Pekak! Indonesian Noise 1995​–2015: 20 Years of Experimental Music from Indonesia.

 

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A few years ago, I stumbled on a bunch of very impressive Indonesian crust punk bands on Bandcamp. I’d really only heard a handful of Indonesian bands before, and discovering those ear-splitting groups was something of a re-energizing musical experience for me. It was a reminder to not get stuck in the humdrum routine of listening to the same old sounds over and over. And an even firmer reminder to keep searching for new music, from all corners of the globe.

What impressed me most about all the Indonesian punk bands  I stumbled on was that every single one of them exhibited a fierce DIY ethic. Their determination to foster their local scenes was clearly evident, and their drive to be heard outside of Indonesia was admirable too. Especially as many of them had to overcome hurdles that most Western bands will never encounter.

Clearly, political, religious and social issues can make life difficult for underground musicians in Indonesia. Some of the unorthodox music that Indonesian musicians create, and some of the accompanying aesthetics, conflict with social mores. So, it’s not uncommon for Indonesian musicians to have to carve out creative spaces in the face of opposition.

As we all know, some of the most subversive and groundbreaking music in the world is forged in just such volatile environments. That said, although Indonesia does have its fair share of social and economic troubles, and subsequently a whole bunch of really great noisemakers, it’d be ridiculous to pigeonhole the country as one thing or another.

Indonesia is an archipelago, made up of thousands of islands, and it’s home to scores of different ethnic groups and languages. Nothing is black or white in Indonesia. Nothing is clear-cut. And that vibrant diversity, and incongruity, is vividly represented on Pekak! Indonesian Noise 1995​–2015: 20 Years of Experimental Music from Indonesia.

Pekak

Pekak! Indonesian Noise 1995​–2015 is the latest tape and digital release from acclaimed New Zealand label End of the Alphabet Records. (Look out a label profile and some of End of the Alphabet Records’ other new releases here at Six Noises very soon.) Pekak! Indonesian Noise 1995​–2015 has been curated and compiled by Indonesian musician Indra Menus––who is probably best known to extreme music fans outside Indonesia as a member of noisecore crew To Die––and the album features a striking cover and artwork by Wedhar Riyadi.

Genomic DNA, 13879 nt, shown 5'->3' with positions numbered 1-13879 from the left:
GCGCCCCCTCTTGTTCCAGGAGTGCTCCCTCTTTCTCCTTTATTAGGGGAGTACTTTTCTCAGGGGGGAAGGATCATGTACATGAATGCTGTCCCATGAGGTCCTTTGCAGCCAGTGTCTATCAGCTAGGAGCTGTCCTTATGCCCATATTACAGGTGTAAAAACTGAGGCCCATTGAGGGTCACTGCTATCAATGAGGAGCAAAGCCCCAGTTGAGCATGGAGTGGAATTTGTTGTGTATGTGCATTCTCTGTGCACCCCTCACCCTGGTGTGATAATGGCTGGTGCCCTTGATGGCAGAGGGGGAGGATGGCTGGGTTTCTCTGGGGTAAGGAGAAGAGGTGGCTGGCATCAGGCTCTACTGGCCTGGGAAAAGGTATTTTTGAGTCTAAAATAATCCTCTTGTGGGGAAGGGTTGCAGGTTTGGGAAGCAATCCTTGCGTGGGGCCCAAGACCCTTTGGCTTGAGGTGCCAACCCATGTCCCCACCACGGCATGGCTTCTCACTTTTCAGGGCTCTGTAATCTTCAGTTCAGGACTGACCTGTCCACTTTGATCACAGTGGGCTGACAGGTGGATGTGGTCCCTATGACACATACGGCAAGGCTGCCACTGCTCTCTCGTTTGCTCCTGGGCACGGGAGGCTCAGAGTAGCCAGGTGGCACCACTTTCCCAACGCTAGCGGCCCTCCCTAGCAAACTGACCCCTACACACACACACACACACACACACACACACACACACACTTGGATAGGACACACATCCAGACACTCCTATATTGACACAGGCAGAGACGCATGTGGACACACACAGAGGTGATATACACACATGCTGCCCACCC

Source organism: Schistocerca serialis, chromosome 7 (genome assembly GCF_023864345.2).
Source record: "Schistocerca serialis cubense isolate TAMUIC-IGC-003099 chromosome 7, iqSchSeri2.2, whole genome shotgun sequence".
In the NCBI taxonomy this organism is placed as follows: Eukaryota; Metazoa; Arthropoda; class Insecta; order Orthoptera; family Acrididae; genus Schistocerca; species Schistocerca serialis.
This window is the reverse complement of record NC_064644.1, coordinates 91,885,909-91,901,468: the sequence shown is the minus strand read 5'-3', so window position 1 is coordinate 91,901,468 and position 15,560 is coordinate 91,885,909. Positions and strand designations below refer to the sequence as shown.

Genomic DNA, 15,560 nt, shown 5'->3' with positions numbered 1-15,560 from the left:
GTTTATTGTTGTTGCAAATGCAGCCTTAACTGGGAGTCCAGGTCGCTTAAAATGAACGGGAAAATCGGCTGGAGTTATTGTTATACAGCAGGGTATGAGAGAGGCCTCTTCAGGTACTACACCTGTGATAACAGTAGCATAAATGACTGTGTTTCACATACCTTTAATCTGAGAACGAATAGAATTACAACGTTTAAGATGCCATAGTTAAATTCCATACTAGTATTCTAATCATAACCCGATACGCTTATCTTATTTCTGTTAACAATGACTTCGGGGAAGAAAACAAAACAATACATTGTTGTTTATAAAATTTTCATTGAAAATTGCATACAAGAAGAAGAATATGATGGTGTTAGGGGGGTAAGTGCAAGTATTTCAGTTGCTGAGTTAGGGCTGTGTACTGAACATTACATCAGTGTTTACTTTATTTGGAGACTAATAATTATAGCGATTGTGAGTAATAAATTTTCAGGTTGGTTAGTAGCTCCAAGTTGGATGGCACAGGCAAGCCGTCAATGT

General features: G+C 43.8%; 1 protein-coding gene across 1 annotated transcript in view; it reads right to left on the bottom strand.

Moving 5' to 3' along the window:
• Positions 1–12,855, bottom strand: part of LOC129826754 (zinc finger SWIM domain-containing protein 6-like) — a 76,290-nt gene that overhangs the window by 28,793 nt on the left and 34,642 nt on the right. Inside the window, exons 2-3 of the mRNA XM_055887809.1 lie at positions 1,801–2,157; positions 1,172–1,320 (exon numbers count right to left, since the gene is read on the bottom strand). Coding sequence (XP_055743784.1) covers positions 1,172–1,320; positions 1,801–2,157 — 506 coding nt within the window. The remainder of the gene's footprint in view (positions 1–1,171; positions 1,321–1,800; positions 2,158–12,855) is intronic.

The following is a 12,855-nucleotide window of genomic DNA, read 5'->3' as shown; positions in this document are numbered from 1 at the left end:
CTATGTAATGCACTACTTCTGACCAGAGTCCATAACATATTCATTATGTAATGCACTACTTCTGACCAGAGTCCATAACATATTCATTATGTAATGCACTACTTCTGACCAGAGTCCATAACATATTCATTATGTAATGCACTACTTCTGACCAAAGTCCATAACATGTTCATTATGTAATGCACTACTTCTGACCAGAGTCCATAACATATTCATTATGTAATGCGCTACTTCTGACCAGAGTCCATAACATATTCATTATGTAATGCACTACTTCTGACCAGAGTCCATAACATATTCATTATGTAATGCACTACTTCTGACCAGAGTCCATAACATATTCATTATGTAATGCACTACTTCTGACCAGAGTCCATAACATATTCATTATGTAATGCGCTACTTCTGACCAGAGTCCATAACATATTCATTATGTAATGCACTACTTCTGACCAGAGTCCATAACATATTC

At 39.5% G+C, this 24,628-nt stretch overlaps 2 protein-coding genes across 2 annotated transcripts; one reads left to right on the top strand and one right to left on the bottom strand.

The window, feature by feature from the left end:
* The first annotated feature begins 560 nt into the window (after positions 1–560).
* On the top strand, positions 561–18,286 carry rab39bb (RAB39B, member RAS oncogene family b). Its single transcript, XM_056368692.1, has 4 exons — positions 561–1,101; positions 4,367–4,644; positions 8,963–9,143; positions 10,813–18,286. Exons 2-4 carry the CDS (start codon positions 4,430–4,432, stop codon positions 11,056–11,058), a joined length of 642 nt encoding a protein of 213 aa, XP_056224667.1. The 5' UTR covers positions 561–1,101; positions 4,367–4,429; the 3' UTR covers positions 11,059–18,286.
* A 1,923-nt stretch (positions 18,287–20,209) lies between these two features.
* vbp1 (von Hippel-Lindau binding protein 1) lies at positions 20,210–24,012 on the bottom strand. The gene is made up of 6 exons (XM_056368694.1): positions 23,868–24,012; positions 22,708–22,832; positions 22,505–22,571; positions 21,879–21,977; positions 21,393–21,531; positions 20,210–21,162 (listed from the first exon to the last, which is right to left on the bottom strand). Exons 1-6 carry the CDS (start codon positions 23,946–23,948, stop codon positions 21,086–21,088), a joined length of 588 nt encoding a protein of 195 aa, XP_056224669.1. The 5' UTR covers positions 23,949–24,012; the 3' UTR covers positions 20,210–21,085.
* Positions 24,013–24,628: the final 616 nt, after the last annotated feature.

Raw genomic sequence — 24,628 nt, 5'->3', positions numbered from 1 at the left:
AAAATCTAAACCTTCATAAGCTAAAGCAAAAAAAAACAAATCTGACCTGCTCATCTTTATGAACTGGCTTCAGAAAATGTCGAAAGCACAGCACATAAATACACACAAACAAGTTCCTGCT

Pekak! Indonesian Noise 1995​–2015 kicks off with a gnarled roar from opening band Worldhate, before blasting into the far reaches via 18 tracks that draw from the past two decades of left-field and experimental Indonesian music. There’s a huge assortment of frequently dissonant and always explorative sounds on offer. You’ll encounter Senyawa’s percussive tribal tumult. Hissing horrortronics courtesy of Electrocore. Burrowing-under-your-skin noise by Seek Six Sick. Glitchy cut-and-paste pandemonium from SKM. And Black Ribbon provides some acid for your ear canals as well.

Elsewhere, there are twisted beeps and blips from Satan Loves Nintendo. Fittingly cacophonous endtimes thunder from Apocalyptcore. Sci-fi grind by Sound of Human Pollution. To Die’s always corrosive commotion. And Melcyd melds nose-bleeding frequencies with gentler sounds too.

I could go on, but you get the point. There are plenty of different strains of harsh noise, feedback and electronic dementedness to be found. In fact, with artists hailing from “Java, Bali, Sumatra, Borneo, Sulawesi and spots in between”, Pekak! Indonesian Noise 1995​–2015 not only highlights the exploration of plenty of raucous musical ideas, it also shines a light on a lot of differing musical interpretations and accents.

Personally, I’ve got zero complaints about Pekak! Indonesian Noise 1995​–2015. I think it’s a fascinating and altogether eye-opening compilation. But you know how nerdy some folks can get about music––especially fans of ultra-niche noise. I guarantee there’ll be at least one pedantic noise completist out there who’ll complain that the album just isn’t extensive enough. And, like any compilation gathering a raft of bands together, and aiming to provide an overview of two decades of diverse music, there obviously will be names missing.

Still, you can’t really expect Pekak! Indonesian Noise 1995​–2015 to tell a two-decade tale in 18 tracks. So if a few musicians are absent, that’s entirely understandable. However, if you’re hankering for a more extensive compilation, the good news is that the album’s curator, Menus, has put the call out for labels interested in releasing a whopping 117 track DVD version of Pekak! Indonesian Noise 1995​–2015. Which he’s hoping to get released in early 2016.

In the meantime, these 18 tracks provide a excellent survey of 20 years of unconventional Indonesian music. Pekak! Indonesian Noise 1995–​2015 is a first-rate introduction to––and illumination of––Indonesia’s offbeat-music history. An essay printed on the tape’s inner cover provides plenty of additional details too. And for anyone unfamiliar with the depth or backstory of Indonesian avant-garde music, this is the perfect release to spark an interest in the scene, and to open the door to a new realm of noise.

Ultimately, Pekak! Indonesian Noise 1995​–2015 is yet another superb release from End of the Alphabet Records. Like the best compilations do, it’ll definitely leave you feeling like you want to explore further. For anyone curious about strident and mind-melting music, it’s a goldmine of gloriously grotesque and idiosyncratic delights drawn from across Indonesia’s maverick musical history. Highly recommended for both long-term noiseniks and fans new to outré musical mayhem.